It’s been three months since the Detroit Pistons played their home finale, when team owner Tom Gores, silent for a large part of the season, declared to the NBA world that he was “ready to spend” in the offseason. For many hearing the owner’s bold talk, “ready to spend” meant a number of possibilities. With the Pistons staring more than $20 million in cap space square in the eye, “ready to spend” meant improving the roster through a big contract player in either free agency or via trade. So far, in the young moments of this free agent offseason, the Pistons have offered a four-year contract to Josh Smith for an undisclosed amount, have talked with Andre Iguodala, Tyreke Evans, O.J. Mayo and Brandan Wright, and have been linked to a sign-and-trade with the Houston Rockets that would send Jose Calderon (the “sign”) to the Rockets in return for point guard Jeremy Lin (the “trade”). Each of those potential moves describes an owner “ready to spend,” but it appears as if his commitment to the check book doesn’t go beyond free agency or trade. A shame, as the Pistons have watched as opportunities to “spend” on addition-by-subtraction roster improvements have gone right out the door.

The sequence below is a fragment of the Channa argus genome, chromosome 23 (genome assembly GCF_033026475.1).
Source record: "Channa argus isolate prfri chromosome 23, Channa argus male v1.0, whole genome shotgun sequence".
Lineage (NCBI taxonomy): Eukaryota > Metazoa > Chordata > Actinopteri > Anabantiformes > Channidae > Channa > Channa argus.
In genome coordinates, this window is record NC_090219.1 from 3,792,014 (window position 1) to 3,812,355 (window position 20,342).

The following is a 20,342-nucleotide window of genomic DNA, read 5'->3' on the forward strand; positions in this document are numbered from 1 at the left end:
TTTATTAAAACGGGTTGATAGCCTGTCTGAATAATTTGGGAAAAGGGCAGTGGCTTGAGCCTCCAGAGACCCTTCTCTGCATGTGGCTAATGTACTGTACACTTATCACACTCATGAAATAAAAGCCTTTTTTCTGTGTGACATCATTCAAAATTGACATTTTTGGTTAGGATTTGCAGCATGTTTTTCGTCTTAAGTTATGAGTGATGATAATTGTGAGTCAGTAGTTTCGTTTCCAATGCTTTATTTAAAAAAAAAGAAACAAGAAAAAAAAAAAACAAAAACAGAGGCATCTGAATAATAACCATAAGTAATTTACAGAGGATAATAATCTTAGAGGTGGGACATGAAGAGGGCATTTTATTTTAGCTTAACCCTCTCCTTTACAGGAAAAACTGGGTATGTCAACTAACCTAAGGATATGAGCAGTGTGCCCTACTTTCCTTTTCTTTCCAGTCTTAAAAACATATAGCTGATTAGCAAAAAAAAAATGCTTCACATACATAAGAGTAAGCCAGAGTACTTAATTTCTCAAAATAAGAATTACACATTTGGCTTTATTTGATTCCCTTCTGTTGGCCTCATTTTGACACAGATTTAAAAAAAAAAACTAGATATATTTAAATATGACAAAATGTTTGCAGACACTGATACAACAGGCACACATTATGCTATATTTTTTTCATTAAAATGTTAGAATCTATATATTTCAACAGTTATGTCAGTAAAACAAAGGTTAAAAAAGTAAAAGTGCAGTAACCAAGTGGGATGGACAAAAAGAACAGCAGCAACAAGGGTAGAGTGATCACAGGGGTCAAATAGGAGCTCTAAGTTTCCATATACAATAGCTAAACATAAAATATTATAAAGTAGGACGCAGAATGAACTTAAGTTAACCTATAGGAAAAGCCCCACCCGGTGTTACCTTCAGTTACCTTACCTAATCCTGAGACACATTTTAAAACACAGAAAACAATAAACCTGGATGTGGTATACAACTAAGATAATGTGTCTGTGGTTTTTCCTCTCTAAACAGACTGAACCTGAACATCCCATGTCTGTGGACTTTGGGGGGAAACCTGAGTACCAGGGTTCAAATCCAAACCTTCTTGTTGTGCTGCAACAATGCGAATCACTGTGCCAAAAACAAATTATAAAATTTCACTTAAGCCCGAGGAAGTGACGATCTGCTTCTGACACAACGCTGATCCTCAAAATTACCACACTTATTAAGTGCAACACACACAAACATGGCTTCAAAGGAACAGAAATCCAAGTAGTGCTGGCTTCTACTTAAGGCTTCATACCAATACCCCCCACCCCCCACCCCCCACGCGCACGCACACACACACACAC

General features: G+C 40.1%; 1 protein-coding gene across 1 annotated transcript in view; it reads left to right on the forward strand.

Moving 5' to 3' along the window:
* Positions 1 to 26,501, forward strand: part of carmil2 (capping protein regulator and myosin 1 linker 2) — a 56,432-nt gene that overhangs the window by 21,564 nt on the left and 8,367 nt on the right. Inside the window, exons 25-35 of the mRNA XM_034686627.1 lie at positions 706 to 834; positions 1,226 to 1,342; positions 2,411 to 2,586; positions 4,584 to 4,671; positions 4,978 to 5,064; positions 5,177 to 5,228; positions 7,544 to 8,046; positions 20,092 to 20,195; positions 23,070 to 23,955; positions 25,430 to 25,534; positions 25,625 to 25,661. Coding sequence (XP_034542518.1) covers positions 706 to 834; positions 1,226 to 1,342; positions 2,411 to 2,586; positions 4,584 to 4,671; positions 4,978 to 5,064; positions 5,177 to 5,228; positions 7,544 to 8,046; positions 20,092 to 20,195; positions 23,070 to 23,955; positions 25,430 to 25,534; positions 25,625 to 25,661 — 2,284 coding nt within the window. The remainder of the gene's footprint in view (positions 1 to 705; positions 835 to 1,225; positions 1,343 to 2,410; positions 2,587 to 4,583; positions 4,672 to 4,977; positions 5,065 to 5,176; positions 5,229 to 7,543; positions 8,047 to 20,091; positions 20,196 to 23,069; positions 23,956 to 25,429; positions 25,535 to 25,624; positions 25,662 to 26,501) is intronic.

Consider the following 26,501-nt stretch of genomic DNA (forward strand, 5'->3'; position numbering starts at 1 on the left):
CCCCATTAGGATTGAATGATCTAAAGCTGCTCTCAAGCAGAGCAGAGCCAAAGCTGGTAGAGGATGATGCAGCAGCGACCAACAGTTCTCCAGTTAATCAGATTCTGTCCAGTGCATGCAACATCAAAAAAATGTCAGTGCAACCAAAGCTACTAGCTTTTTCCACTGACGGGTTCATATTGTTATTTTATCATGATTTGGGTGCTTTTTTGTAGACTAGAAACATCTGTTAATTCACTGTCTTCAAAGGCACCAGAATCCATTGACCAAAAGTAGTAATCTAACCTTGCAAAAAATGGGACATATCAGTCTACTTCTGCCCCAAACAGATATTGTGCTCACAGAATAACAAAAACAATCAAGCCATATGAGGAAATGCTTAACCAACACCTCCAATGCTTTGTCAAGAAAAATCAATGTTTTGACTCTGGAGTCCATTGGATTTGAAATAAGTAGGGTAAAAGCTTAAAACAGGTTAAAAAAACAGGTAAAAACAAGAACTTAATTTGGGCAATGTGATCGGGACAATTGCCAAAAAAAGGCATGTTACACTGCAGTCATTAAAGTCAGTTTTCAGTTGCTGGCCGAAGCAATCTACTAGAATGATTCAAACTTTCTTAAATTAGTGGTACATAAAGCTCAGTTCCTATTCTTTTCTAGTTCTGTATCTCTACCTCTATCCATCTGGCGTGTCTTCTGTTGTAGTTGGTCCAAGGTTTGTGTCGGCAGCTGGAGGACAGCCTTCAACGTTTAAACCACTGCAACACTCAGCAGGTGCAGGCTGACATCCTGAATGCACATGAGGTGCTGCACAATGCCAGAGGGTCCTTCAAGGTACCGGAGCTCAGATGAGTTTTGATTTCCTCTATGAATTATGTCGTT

This past weekend the Pistons watched the buyout deadline come and go. The Pistons had the opportunity to buyout Rodney Stuckey; a player who has been an inconsistent scorer, suspect defender and at times derisive locker room presence under the past two Pistons head coaches. A new coach in Maurice Cheeks is supposed to mean a new beginning for the Pistons; a “new attitude” is trying to be put into the locker room along with a new philosophy for the future. The perfect time to be “ready to spend” $4 million to send Stuckey to the waiver wire, save $4.5million, and move forward with the young core and new free agent acquisitions. Gores was apparently not “ready to spend” on a buyout, and now the threat of the same, poor locker room atmosphere still looms despite Cheeks wanting to bring in a fresh environment for the younger and new players.